Beautiful job! You know what it takes to peel back the years and reveal prettier skin.

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    Nice try. You did a solid job, but you should study up a little more if your goal is complexion perfection.

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    Not so hot. Beauty might be in the eye of the beholder, but your grasp of the facts is out of whack. Study up and try again!

Sources | Reviewed by Stephanie S. Gardner, MD on November 13, 2017 Medically Reviewed on November 13, 2017

Reviewed by Stephanie S. Gardner, MD on
November 13, 2017

IMAGE PROVIDED BY:

1) Getty

 

SOURCES:

American Academy of Dermatology: "Is a Chemical Peel the Right Choice for You?"

American Society for Dermatologic Surgery:  "Chemical Peels."

American Society of Plastic Surgeons: "Chemical Peel."

Nikalji, N . Journal of Cutaneous and Aesthetic Surgery , October-December 2012.

Joshua Zeichner, MD, director of cosmetic and clinical research; assistant professor of dermatology, The Mount Sinai Hospital, New York.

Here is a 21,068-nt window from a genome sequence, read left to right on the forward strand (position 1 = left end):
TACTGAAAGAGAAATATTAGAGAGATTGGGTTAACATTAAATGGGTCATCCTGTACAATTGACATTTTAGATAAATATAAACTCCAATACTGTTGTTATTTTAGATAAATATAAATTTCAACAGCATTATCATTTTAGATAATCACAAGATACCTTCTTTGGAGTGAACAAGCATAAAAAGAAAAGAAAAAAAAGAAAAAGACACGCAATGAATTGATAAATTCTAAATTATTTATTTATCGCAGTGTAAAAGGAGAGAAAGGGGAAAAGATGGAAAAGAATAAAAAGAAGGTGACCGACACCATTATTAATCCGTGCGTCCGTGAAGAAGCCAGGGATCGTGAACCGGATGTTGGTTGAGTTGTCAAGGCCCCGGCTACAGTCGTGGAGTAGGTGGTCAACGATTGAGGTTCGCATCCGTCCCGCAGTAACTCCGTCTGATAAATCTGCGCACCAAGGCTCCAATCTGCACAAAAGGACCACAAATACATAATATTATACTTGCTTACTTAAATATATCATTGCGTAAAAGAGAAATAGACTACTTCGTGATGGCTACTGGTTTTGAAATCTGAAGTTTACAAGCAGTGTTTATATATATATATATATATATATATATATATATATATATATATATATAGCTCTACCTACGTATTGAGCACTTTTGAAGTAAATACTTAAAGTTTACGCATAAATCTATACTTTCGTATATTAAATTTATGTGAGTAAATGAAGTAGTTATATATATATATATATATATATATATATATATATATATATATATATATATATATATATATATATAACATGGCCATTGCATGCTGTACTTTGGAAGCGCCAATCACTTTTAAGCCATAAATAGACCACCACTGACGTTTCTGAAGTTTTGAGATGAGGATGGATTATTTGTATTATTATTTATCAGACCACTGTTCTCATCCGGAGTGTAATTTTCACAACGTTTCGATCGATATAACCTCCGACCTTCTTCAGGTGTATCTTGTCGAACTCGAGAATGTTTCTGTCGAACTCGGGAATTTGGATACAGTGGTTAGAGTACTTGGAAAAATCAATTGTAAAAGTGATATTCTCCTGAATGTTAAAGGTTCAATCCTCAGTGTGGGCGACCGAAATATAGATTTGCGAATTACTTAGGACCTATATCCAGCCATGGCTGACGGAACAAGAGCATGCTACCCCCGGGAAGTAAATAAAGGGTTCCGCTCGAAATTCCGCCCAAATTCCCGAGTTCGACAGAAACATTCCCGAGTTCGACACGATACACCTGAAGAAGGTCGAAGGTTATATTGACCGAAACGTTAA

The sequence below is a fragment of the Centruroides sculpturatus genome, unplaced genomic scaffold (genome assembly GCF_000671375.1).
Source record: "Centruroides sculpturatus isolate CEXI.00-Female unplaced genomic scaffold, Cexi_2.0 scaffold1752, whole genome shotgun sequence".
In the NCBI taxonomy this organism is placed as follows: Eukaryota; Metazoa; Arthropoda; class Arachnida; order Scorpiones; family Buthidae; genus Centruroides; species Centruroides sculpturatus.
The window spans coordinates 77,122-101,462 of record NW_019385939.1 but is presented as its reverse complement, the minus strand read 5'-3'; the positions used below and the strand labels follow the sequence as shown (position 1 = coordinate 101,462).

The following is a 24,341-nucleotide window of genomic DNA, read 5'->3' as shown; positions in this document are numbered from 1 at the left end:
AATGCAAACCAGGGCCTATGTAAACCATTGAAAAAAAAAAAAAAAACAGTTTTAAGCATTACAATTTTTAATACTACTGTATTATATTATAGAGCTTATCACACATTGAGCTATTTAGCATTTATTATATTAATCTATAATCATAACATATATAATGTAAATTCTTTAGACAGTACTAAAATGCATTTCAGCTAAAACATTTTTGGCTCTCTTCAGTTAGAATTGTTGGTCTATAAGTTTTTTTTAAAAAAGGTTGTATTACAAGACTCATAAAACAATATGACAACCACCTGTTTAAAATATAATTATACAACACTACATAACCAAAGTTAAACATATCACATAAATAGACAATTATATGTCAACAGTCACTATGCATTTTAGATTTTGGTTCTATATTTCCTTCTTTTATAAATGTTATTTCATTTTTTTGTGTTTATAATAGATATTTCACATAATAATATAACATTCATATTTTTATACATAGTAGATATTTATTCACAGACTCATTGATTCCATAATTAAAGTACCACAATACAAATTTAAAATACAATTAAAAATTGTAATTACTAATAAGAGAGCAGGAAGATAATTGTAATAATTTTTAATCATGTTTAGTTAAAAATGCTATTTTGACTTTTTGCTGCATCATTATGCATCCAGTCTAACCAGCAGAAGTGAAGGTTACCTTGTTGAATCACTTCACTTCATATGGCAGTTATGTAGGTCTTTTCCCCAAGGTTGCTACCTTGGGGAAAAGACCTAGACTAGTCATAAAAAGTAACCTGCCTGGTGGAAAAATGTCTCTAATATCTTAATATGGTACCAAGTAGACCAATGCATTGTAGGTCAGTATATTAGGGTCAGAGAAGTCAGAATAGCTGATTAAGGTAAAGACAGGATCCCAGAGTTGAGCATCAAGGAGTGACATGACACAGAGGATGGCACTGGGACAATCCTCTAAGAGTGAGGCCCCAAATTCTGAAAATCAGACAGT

This tool does not provide medical advice.
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THIS TOOL DOES NOT PROVIDE MEDICAL ADVICE. It is intended for general informational purposes only and does not address individual circumstances. It is not a substitute for professional medical advice, diagnosis or treatment and should not be relied on to make decisions about your health. Never ignore professional medical advice in seeking treatment because of something you have read on the WebMD Site. If you think you may have a medical emergency, immediately call your doctor or dial 911.